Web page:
China Power | Diplomacy | East Asia

With RCEP Complete, China Eyes CPTPP

Is President Xi Jinping’s statement desire to join the CPTPP a signal of reconciliation to the new Biden administration or a bid to advance China’s regional dominance?

By Hemant Adlakha for
With RCEP Complete, China Eyes CPTPP
Credit: Russian Presidential Press and Information Office

Straight from celebrating the signing of the world’s largest trade pact, the 15-nation Regional Comprehensive Economic Partnership (RCEP), Chinese President Xi Jinping surprised everyone when he announced at the virtual Asia-Pacific Economic Cooperation summit five days later that China will actively consider joining the Comprehensive and Progressive Trans-Pacific Partnership (CPTPP) trade agreement.

Why is Beijing suddenly interested in joining a trade bloc that was initially pitched as anti-China? China’s state-controlled media has been very candid in stating that Beijing’s desire to join the CPTPP is strategically timed and aimed at a possible reconciliation with the United States under President-elect Biden. In a commentary released just a day after Xi made the announcement, the state-owned CCTV’s English language news and current affairs channel, CGTN, said: “With the incoming Biden administration now on the horizon, China has decided the ‘strategic time’ is now right to actively consider joining the CPTPP.”

CGTN acknowledged that the agreement, first orchestrated as the Trans-Pacific Partnership four years ago under the Obama administration, was framed as a trade counterweight to China. Now, however, CGTN pronounced the biggest takeaway from Xi’s interest in the CPTPP is that China is serious about expanding multilateral free trade and that, ultimately, does not view the trading system as a zero-sum game, as it has been depicted by the Trump administration.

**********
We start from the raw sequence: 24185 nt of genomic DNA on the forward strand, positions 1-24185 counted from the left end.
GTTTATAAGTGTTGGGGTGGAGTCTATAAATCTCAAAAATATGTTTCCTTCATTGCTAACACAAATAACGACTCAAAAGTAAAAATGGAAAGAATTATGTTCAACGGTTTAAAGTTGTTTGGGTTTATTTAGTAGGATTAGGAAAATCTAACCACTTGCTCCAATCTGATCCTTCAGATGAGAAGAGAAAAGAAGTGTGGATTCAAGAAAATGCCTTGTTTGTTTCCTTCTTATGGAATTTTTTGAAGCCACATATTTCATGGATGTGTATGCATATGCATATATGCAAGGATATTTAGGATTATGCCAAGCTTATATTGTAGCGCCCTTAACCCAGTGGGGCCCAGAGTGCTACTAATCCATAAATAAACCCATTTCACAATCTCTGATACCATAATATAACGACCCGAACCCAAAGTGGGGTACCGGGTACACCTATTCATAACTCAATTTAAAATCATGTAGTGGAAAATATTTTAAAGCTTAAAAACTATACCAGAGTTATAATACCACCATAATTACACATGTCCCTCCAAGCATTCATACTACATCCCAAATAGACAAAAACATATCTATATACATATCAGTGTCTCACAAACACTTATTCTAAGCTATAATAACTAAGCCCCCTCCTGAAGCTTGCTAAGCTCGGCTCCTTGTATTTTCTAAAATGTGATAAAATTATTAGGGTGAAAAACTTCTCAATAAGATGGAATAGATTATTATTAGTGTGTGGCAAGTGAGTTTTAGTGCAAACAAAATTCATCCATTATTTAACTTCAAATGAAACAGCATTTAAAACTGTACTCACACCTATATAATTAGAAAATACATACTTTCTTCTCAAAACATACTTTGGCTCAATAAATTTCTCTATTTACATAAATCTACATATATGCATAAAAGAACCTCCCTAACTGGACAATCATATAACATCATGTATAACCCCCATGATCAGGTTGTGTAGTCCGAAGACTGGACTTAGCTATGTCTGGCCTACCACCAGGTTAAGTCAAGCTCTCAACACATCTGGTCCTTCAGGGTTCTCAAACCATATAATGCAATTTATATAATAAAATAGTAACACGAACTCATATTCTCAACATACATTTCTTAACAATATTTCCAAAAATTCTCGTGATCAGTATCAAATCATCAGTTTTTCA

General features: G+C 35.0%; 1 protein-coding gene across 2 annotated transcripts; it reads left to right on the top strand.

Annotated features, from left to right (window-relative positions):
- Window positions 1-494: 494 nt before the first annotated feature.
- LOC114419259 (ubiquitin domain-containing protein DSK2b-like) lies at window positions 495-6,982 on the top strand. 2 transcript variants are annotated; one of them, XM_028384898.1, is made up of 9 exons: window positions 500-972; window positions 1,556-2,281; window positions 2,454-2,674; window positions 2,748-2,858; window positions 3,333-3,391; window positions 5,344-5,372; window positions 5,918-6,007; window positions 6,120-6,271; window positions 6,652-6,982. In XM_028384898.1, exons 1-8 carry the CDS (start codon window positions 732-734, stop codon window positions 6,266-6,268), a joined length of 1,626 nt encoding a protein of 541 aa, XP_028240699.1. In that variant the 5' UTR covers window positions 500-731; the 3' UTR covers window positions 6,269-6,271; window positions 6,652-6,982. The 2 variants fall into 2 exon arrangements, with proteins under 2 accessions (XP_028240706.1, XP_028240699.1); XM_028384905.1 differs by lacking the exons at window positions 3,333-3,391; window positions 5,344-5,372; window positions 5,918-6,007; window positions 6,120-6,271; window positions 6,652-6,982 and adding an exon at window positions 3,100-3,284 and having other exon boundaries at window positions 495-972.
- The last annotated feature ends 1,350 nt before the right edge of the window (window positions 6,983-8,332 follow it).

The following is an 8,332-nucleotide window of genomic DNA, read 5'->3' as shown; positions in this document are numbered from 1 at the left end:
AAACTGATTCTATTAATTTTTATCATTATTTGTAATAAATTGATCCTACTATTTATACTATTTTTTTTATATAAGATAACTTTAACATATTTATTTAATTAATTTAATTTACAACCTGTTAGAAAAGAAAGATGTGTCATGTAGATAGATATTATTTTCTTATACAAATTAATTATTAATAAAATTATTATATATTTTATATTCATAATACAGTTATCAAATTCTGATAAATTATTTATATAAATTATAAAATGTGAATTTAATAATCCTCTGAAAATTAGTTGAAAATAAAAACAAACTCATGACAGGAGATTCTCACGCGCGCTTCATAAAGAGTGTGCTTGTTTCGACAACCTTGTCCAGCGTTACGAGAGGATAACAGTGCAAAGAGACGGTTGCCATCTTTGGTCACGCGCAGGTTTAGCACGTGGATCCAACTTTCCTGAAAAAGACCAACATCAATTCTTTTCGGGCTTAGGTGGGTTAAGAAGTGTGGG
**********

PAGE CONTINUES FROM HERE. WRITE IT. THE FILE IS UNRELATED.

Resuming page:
On the other hand, a report on November 21 in the “hawkish” pro-establishment Global Times was far more forthcoming on the political motives. The Global Times’ story, entitled “China’s interest in CPTPP membership seen as a chance to ease Sino-U.S. tensions,” posited that Beijing is gauging the headwinds in Washington by signaling to the incoming Biden administration that China is ready to evolve away from the tense standoffs of the Trump era. Citing Wang Huiyao, the pro-U.S. and influential president of the Beijing-based Centre for China and Globalization, the Global Times article emphasized that unlike RCEP, the “CPTPP represents the world’s highest-level free trade agreement, and China’s interest in joining it shows the country’s desire and determination for deeper, higher-level opening up.”

Xi’s comments were not the first time China’s top leadership has expressed a desire to join the 11-country trade pact. In May of this year, Premier Li Keqiang became the first top-ranking Chinese leader to publicly confirm China’s interest in the CPTPP. At a press conference at the end of the 13th National People’s Congress, in reply to a specific question by the Japanese newspaper Asahi Shimbun as to whether China had a plan to join, the Chinese premier said: “China has a positive and open attitude toward joining CPTPP.”

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Although Li’s remark was widely picked up by the international press, official Chinese media, including the Global Times, were conspicuously silent about the premier’s reply. However, the semi-official authoritative financial Caixin prominently headlined Li’s statement as “Premier Sends ‘Powerful’ Signal for China to Join Asia-Pacific’s Largest Trade Pact.”

Interestingly, the second influential Chinese figure to publicly advocate for China to join the CPTPP trade pact was none other than the senior financial commentator Hu Shuli, who is also the chief editor of Caixin. Charles Finny, an international trade expert and a senior official in New Zealand’s Ministry of Foreign Affairs and Trade, cited Hu’s comment in an article he wrote for the Auckland-based Asia Media Centre in July.